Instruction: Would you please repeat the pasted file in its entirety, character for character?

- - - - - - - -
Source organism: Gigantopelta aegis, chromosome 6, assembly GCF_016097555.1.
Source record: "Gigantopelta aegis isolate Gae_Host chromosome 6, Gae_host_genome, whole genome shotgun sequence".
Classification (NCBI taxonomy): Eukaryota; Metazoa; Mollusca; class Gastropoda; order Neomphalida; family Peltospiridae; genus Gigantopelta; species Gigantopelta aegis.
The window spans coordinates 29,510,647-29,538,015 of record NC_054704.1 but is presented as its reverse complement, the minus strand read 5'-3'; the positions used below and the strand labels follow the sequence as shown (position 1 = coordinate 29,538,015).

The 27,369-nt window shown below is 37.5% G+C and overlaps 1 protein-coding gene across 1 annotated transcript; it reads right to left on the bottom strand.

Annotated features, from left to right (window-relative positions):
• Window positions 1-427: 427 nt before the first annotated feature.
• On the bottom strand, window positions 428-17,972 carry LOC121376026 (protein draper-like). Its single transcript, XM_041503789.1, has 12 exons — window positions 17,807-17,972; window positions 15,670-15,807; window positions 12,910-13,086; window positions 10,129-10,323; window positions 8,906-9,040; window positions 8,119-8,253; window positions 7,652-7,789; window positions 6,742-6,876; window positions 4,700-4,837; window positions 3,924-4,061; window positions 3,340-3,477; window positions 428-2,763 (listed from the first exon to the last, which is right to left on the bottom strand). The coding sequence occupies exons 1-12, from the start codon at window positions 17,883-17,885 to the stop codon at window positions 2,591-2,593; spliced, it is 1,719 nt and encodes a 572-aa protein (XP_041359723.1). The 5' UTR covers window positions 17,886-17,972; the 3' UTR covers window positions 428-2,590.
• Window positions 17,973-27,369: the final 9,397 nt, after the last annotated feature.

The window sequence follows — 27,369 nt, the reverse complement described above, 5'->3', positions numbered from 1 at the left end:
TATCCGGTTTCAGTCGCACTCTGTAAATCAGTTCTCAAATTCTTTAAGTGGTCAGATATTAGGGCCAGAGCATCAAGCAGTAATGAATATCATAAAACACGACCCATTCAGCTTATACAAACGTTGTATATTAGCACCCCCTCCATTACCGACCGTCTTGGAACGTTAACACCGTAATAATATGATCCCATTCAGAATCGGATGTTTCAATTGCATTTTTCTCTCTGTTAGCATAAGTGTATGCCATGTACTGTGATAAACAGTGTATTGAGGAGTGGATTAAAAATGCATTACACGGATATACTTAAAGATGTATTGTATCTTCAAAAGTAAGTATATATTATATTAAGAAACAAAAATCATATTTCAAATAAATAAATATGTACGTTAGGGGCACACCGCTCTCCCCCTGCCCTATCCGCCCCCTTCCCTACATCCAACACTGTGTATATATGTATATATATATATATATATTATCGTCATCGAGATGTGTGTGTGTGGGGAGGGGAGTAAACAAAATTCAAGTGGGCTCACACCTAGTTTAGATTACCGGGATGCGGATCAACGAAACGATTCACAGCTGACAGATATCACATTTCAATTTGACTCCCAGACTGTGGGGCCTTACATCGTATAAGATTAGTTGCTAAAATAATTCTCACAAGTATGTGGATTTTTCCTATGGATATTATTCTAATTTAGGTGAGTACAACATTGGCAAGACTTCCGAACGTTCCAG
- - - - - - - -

Source organism: Gigantopelta aegis, chromosome 6, assembly GCF_016097555.1.
Source record: "Gigantopelta aegis isolate Gae_Host chromosome 6, Gae_host_genome, whole genome shotgun sequence".
Classification (NCBI taxonomy): Eukaryota; Metazoa; Mollusca; class Gastropoda; order Neomphalida; family Peltospiridae; genus Gigantopelta; species Gigantopelta aegis.
The window spans coordinates 29,510,647-29,538,015 of record NC_054704.1 but is presented as its reverse complement, the minus strand read 5'-3'; the positions used below and the strand labels follow the sequence as shown (position 1 = coordinate 29,538,015).

The 27,369-nt window shown below is 37.5% G+C and overlaps 1 protein-coding gene across 1 annotated transcript; it reads right to left on the bottom strand.

Annotated features, from left to right (window-relative positions):
• Window positions 1-427: 427 nt before the first annotated feature.
• On the bottom strand, window positions 428-17,972 carry LOC121376026 (protein draper-like). Its single transcript, XM_041503789.1, has 12 exons — window positions 17,807-17,972; window positions 15,670-15,807; window positions 12,910-13,086; window positions 10,129-10,323; window positions 8,906-9,040; window positions 8,119-8,253; window positions 7,652-7,789; window positions 6,742-6,876; window positions 4,700-4,837; window positions 3,924-4,061; window positions 3,340-3,477; window positions 428-2,763 (listed from the first exon to the last, which is right to left on the bottom strand). The coding sequence occupies exons 1-12, from the start codon at window positions 17,883-17,885 to the stop codon at window positions 2,591-2,593; spliced, it is 1,719 nt and encodes a 572-aa protein (XP_041359723.1). The 5' UTR covers window positions 17,886-17,972; the 3' UTR covers window positions 428-2,590.
• Window positions 17,973-27,369: the final 9,397 nt, after the last annotated feature.

The window sequence follows — 27,369 nt, the reverse complement described above, 5'->3', positions numbered from 1 at the left end:
TATCCGGTTTCAGTCGCACTCTGTAAATCAGTTCTCAAATTCTTTAAGTGGTCAGATATTAGGGCCAGAGCATCAAGCAGTAATGAATATCATAAAACACGACCCATTCAGCTTATACAAACGTTGTATATTAGCACCCCCTCCATTACCGACCGTCTTGGAACGTTAACACCGTAATAATATGATCCCATTCAGAATCGGATGTTTCAATTGCATTTTTCTCTCTGTTAGCATAAGTGTATGCCATGTACTGTGATAAACAGTGTATTGAGGAGTGGATTAAAAATGCATTACACGGATATACTTAAAGATGTATTGTATCTTCAAAAGTAAGTATATATTATATTAAGAAACAAAAATCATATTTCAAATAAATAAATATGTACGTTAGGGGCACACCGCTCTCCCCCTGCCCTATCCGCCCCCTTCCCTACATCCAACACTGTGTATATATGTATATATATATATATATATTATCGTCATCGAGATGTGTGTGTGTGGGGAGGGGAGTAAACAAAATTCAAGTGGGCTCACACCTAGTTTAGATTACCGGGATGCGGATCAACGAAACGATTCACAGCTGACAGATATCACATTTCAATTTGACTCCCAGACTGTGGGGCCTTACATCGTATAAGATTAGTTGCTAAAATAATTCTCACAAGTATGTGGATTTTTCCTATGGATATTATTCTAATTTAGGTGAGTACAACATTGGCAAGACTTCCGAACGTTCCAG